By Chris Emma–
(CBS) There really is only one Martellus Bennett — nobody else like him.
Perhaps the only personality as engaging and enthralling as Bennett’s in the NFL is that if his brother, Seahawks defensive standout Michael Bennett. With Martellus, the Bears had three seasons of the unexpected, and it was embraced for the most part. His annual goal?
“The same awesomeness I bring every year,” Bennett said in August.
Bennett’s locker room persona could only be topped by his fascinating life off the field, where he created a featured animated film and hopes to pursue a career with one of the major animation companies after his football career ends. Bennett’s inspiration was to show his two-year-old daughter Jett that she, too, can set her mind to anything.
Teammates largely welcomed Bennett’s presence, one that was considered generally positive during his time in Chicago. Fans enjoyed the enlightening player who’s different in a wonderful way — as did the media, too. But that’s not what led to Wednesday’s trade with New England.
The Bears opted to deal Bennett along with a sixth-round pick (originally acquired from the Patriots in September’s Jon Bostic deal) for a fourth-round selection, to move up 77 spots in the draft. In the minds of general manager Ryan Pace and coach John Fox, trading Bennett was addition by subtraction, because his commitment to the team was constantly called into question.
There was a growing list of concerns the Bears had with Bennett. In training camp of 2014, he threw down then-rookie cornerback Kyle Fuller in a violent manner, forcing a suspension from the team. He skipped the first voluntary workouts with Fox — a key concern for the new regime — because of a contract gripe. Then, Bennett acted out again in November, when Zach Miller became the Bears’ go-to tight end and took away targets.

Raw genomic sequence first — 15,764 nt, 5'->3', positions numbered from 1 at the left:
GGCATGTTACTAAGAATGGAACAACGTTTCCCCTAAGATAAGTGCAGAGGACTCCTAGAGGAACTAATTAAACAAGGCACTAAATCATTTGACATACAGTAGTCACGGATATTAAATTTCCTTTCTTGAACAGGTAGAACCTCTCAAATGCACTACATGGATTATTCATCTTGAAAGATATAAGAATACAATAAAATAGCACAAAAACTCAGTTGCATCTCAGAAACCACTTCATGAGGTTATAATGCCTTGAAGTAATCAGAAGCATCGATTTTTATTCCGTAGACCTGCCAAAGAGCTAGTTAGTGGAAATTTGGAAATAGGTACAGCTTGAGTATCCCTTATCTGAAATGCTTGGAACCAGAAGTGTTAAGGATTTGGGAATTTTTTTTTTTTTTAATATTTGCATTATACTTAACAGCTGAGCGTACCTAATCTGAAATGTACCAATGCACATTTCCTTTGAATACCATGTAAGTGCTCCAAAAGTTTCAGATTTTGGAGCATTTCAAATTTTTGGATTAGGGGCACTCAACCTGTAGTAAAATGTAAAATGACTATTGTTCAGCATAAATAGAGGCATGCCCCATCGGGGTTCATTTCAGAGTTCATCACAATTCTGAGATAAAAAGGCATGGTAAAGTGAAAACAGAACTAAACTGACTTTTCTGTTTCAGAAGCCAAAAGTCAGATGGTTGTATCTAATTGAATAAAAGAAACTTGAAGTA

“When you say something, you become the a——, even if it’s a valid point,” Bennett then said. “So. I just avoid drama. They don’t pay the a——. At this point, I just want to be a really good employee.”
Naturally, such comments only added drama. The Bears brass took notice of Bennett’s behavior. After ridding receiver Brandon Marshall one March ago, Pace was prepared to move Bennett, too, gladly taking a diminished value if it meant creating a more positive culture at Halas Hall.
There were also strong words from Bennett toward Jay Cutler in August that prompted the quarterback to take the high road. Bennett was a constant locker room distraction as the Bears worked to change the culture after dismissing Marc Trestman after the 2014 season.
To Pace’s credit, he was savvy in speaking on Bennett’s status, stating each time that the tight end remained under contract and offering no ill will. Still, it became apparent to all that the Bears wanted Bennett gone.
“We got a pretty good picture of him, as a player and a person,” Pace said in January’s season-ending press conference.
Please don’t get the wrong idea, because Bennett isn’t a bad guy by any means — he’s a kind, unique person. He surely wasn’t anything but productive in Chicago, recording a career-best 90 catches in 2014 and earning a trip to the Pro Bowl. Cutler and the Bears offense relied heavily on Bennett, and now they must hope Miller can bring similar numbers (he had five touchdowns in eight games last season).
The Bears traded Bennett because they believed removing his influence was in the best interest of a football future that suddenly seems promising. Count the newly signed Danny Trevathan, Akiem Hicks, Bobby Massie and more among believers in where the Bears can go under the direction of Fox and Pace.
“That (winning) attitude is going to spread like wildfire,” Trevathan said. “It’s going to be contagious.”
Fox and Pace don’t want any deterrents in their goal of bringing Chicago a championship. Marshall was moved last season — a Hall of Fame talent willingly traded in his prime for a third time — because the Bears needed to create a new culture. Bennett worked his way out the doors of Halas Hall, too.
The NFL has few personas like Bennett in its fraternity, so wonderfully weird. But the Bears viewed his influence differently, making their move of a Pro Bowl talent entirely necessary.